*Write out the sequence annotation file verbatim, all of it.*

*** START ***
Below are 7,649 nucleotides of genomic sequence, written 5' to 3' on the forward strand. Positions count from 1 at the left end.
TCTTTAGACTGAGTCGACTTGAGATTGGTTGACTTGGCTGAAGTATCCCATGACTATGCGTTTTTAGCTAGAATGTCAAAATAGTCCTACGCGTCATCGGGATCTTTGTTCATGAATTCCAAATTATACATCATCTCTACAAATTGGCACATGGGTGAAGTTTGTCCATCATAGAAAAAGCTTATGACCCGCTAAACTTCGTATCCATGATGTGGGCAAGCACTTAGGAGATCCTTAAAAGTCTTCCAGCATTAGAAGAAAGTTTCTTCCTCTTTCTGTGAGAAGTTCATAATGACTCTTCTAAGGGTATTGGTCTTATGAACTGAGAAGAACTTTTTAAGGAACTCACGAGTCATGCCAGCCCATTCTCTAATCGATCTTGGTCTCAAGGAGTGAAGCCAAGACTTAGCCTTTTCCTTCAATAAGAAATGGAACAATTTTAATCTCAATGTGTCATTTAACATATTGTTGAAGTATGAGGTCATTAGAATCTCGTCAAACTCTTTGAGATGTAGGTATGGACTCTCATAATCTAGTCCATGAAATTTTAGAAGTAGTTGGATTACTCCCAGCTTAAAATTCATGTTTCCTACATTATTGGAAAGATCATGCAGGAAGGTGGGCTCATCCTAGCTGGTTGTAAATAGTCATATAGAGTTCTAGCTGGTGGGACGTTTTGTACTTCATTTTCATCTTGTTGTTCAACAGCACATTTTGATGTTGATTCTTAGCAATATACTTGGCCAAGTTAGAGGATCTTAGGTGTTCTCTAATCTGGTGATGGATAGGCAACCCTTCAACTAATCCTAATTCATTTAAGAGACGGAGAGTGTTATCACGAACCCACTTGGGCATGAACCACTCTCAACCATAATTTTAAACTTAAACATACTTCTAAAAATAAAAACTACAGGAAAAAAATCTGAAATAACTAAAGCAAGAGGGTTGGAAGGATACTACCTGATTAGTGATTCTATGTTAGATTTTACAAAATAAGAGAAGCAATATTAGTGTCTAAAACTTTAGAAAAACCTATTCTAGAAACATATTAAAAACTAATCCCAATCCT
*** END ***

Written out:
Below are 7,649 nucleotides of genomic sequence, written 5' to 3' on the forward strand. Positions count from 1 at the left end.
TCTTTAGACTGAGTCGACTTGAGATTGGTTGACTTGGCTGAAGTATCCCATGACTATGCGTTTTTAGCTAGAATGTCAAAATAGTCCTACGCGTCATCGGGATCTTTGTTCATGAATTCCAAATTATACATCATCTCTACAAATTGGCACATGGGTGAAGTTTGTCCATCATAGAAAAAGCTTATGACCCGCTAAACTTCGTATCCATGATGTGGGCAAGCACTTAGGAGATCCTTAAAAGTCTTCCAGCATTAGAAGAAAGTTTCTTCCTCTTTCTGTGAGAAGTTCATAATGACTCTTCTAAGGGTATTGGTCTTATGAACTGAGAAGAACTTTTTAAGGAACTCACGAGTCATGCCAGCCCATTCTCTAATCGATCTTGGTCTCAAGGAGTGAAGCCAAGACTTAGCCTTTTCCTTCAATAAGAAATGGAACAATTTTAATCTCAATGTGTCATTTAACATATTGTTGAAGTATGAGGTCATTAGAATCTCGTCAAACTCTTTGAGATGTAGGTATGGACTCTCATAATCTAGTCCATGAAATTTTAGAAGTAGTTGGATTACTCCCAGCTTAAAATTCATGTTTCCTACATTATTGGAAAGATCATGCAGGAAGGTGGGCTCATCCTAGCTGGTTGTAAATAGTCATATAGAGTTCTAGCTGGTGGGACGTTTTGTACTTCATTTTCATCTTGTTGTTCAACAGCACATTTTGATGTTGATTCTTAGCAATATACTTGGCCAAGTTAGAGGATCTTAGGTGTTCTCTAATCTGGTGATGGATAGGCAACCCTTCAACTAATCCTAATTCATTTAAGAGACGGAGAGTGTTATCACGAACCCACTTGGGCATGAACCACTCTCAACCATAATTTTAAACTTAAACATACTTCTAAAAATAAAAACTACAGGAAAAAAATCTGAAATAACTAAAGCAAGAGGGTTGGAAGGATACTACCTGATTAGTGATTCTATGTTAGATTTTACAAAATAAGAGAAGCAATATTAGTGTCTAAAACTTTAGAAAAACCTATTCTAGAAACATATTAAAAACTAATCCCAATCCT